God is in the details…

Nkandla – a comment by JHB_BRN_&_RZD

After the fall of apartheid, Jacob Zuma came back from exile and became MEC for Economic Affairs and Tourism in KwaZulu-Natal. He decided to build a house. At Nkandla. That he couldn’t afford. This wasn’t a problem, though. Other people could afford it. The initial payments were made in 2000, by Nora Fakude-Nkuna, an Mpumalanga businesswoman. Other payments were made by Vivian Reddy and Schabir Shaik. Loans, apparently. Loans that Zuma simply had no reasonable prospect of repaying. At least not in cash money.

  1. Nkandla sits at the heart of the questions surrounding the arms deal.

Remember Shaik? Sick guy? Keen golfer? He went to jail for corruption. One of the things that got him sent off for his brief stay in some of our nation’s finest hospitals was the deal he made in securing an irregular annual R500 000 payment for Zuma. The first payment of this amount was for R250 000. It went towards Nkandla.

  1. Two hundred million? Hah!

Nkandla is a quiet little place. It has a rather sparsely spread population of about 115000 people. That’s fewer than live in Diepsloot. They don’t have much. But they do have a new road. A nice, shiny R582 000 000 road. That happens to go right past the President’s shiny new home.

That might seem a little excessive for a poor and sparsely populated area, but it’s not. You see, a town is being planned. A shiny new town just round the corner from Zuma’s shiny new home. A town that is set to cost R2 billion.

  1. Nkandla sits at the heart of the ANC’s obsession with secrecy.

It is pretty damn hard to justify what’s going on that little hill in the middle of nowhere. Wouldn’t it be easier not to have to justify anything at all? So out came that dusty old apartheid law, The National Key Points Act. No, we aren’t going to answer any questions about the vast amounts of taxpayers’ money that we’re pouring into the back end of nowhere. We’d love to, but we can’t. It’s a matter of national security.

That must have been nice, to be able to deftly sidestep all those ugly questions the press kept asking. I wouldn’t be surprised if it got the government thinking about other ways to use the law to control the media.

  1. The Public Protector is about to get her butt kicked. Because of Nkandla.

I like Thuli Madonsela. She seems to me to be a woman of great integrity and very little fear. It’s going to be sad to see her go. And go she will.

Do not ever underestimate our President. The man is a frighteningly good player of power games. If you ever doubt this, draw yourself up a list of those who have crossed him or stood in his way, and look at where they are now. You can start with Mbeki and Malema and work your way down to Vusi Pikoli.

And now, through no fault of her own, Thuli Madonsela has stood in his way. And the security cluster are starting to loosen up their shoulders and strap on their brass knuckles. I’m going to miss her.

So what does all of this mean for us ordinary citizens? A great deal. It means that those who lead us can no longer look us in the eye. They aren’t the good guys anymore. They aren’t building a nation. They’re building a house on a hill near Eshowe. And it’s making them look like a joke.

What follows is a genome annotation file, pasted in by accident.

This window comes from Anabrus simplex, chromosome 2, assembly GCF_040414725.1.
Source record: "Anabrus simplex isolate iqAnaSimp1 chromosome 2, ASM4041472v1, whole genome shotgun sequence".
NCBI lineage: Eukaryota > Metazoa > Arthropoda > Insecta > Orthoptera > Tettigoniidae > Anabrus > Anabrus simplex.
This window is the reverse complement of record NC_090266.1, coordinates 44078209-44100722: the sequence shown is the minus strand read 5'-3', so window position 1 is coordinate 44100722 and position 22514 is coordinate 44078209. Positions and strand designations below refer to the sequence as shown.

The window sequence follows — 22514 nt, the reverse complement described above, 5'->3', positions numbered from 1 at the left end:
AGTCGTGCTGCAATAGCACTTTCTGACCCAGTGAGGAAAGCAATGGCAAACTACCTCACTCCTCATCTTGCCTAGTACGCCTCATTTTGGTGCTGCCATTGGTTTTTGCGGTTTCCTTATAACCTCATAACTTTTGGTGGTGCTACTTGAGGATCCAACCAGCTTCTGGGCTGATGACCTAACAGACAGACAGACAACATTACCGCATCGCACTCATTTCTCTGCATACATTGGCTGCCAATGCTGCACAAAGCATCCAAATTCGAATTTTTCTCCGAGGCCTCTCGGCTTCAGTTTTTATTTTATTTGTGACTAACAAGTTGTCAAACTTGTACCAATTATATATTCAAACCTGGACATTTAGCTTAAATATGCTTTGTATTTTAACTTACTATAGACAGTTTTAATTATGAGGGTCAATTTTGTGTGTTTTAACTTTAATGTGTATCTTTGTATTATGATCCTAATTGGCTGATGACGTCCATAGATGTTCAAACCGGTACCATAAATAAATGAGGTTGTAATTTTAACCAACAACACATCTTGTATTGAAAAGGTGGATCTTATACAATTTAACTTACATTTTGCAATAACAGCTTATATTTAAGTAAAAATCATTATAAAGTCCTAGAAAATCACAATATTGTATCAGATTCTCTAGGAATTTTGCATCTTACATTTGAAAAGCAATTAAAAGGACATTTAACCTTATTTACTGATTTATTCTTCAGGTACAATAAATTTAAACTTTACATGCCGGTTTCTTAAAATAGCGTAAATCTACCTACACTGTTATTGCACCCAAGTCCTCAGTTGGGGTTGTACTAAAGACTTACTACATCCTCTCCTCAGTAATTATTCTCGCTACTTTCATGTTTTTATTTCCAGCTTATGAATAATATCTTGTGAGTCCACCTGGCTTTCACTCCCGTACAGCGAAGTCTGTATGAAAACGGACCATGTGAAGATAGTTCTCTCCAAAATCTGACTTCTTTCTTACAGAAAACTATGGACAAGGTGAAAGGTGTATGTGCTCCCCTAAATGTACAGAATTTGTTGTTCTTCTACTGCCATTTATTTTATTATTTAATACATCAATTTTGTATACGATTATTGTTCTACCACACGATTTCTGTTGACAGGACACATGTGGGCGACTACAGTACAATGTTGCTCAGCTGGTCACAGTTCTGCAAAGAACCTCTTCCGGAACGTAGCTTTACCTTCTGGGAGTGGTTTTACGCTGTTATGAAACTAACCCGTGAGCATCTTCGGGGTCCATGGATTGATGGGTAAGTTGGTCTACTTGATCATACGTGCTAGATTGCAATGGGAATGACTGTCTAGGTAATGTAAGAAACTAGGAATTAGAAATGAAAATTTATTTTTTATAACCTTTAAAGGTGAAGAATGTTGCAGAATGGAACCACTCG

It all boils down to a single, simple, question; what about Nkandla?

No money to pay health department bills? what about Nkandla?

Cutting up government credit cards and eliminating wasteful expenditure? what about Nkandla?

Taking a stand against corruption? But what about Nkandla?

No money to build new schools? But what about Nkandla?

E-tolls needed to pay for roads? But what about Nkandla?

And the answer to that question? There simply isn’t one. Good people, with the best interests of their country at heart, have to look down at their feet and shrug their shoulders, and part with a little bit of what made them good. Bad people, pushed into a corner by the lack of an answer, set their jaws and start shouting words like racist and counter revolutionary in the hope that the dust will obscure the million Rand cattle kraal and the Astroturf soccer pitch.

So what should we do? I don’t know. But here’s my suggestion. Build it. Get it done. It’s been thirteen years, and cost us vastly more than mere money. Call in the army and set them to work digging foundations and painting walls. Shut down the hospitals and the schools and the police and pour all of our taxes into the dust of Nkandla until that one, single man looks up at it one day and says It’s done now. I have taken enough.

Then we can issue a blanket pardon for every dodgy deed ever done in the name of Nkandla. We can pile up all the records on a great big pyre and burn them. Every dodgy loan agreement, every classified document, every inflated tender. Just burn them. Purify that hill with fire.

And then we can go back to building a nation again. The good people in our government will be able to look us in the eye again, and the bad ones can stop throwing stones. We can focus on building schools and not throwing books into rivers. We can corner corrupt politicians and bring them to justice without them pointing at Nkandla and saying What about that? We can give our leaders their soul back.

Until our President decides Nkandla needs a high security entertainment centre. Then it’s back to square-one again


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